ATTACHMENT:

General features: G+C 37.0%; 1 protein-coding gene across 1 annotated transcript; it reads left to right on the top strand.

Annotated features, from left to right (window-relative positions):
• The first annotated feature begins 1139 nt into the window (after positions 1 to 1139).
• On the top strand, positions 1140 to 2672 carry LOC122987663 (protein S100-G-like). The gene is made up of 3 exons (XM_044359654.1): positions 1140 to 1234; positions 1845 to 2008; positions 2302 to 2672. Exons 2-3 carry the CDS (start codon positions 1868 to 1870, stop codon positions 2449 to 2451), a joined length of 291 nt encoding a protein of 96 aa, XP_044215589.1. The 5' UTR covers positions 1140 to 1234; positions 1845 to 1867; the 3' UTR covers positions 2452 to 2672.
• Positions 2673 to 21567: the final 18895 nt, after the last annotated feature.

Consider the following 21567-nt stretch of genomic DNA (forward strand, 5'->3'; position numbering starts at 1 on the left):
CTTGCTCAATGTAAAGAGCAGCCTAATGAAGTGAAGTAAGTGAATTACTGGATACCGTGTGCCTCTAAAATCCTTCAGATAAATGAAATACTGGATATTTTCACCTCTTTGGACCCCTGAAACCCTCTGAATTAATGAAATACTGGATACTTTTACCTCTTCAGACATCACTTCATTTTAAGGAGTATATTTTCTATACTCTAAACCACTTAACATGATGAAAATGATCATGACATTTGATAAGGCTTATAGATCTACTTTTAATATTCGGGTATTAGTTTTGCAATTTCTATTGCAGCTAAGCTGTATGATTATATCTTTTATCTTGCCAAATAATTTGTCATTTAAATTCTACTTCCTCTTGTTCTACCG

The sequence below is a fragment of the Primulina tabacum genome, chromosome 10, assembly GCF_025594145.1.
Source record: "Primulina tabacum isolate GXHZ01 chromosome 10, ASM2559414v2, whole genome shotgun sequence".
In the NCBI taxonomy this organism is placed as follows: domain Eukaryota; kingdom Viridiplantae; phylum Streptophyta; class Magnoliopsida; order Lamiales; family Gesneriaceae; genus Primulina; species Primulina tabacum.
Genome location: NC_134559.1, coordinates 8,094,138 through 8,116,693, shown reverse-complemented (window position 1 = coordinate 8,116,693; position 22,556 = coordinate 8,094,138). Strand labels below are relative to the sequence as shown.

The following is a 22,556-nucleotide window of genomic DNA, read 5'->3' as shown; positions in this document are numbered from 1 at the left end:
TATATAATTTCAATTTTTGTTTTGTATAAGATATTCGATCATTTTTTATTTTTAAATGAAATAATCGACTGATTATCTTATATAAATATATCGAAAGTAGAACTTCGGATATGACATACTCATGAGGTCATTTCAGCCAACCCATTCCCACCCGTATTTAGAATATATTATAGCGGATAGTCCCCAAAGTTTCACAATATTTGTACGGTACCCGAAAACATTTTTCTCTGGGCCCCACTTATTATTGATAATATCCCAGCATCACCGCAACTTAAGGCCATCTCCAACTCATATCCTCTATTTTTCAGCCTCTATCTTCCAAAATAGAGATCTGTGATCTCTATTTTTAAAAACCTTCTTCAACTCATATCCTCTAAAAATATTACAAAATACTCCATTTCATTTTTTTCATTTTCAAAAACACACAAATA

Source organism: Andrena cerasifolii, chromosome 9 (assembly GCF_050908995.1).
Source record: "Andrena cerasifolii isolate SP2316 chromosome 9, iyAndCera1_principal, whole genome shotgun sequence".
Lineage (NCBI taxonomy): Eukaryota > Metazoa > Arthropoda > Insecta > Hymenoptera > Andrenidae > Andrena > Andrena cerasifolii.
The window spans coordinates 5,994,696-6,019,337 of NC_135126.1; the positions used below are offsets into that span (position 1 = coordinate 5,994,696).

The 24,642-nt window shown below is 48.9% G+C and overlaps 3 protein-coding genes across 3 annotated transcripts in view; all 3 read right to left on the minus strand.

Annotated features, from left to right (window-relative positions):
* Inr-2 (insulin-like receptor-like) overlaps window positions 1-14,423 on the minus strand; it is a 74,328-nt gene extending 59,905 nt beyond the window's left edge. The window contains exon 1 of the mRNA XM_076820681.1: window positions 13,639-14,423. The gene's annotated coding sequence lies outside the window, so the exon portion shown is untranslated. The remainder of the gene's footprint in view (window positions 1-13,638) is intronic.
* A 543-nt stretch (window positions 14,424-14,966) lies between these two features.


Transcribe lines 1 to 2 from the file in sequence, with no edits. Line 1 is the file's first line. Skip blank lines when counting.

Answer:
General features: G+C 37.0%; 1 protein-coding gene across 1 annotated transcript; it reads left to right on the top strand.

Annotated features, from left to right (window-relative positions):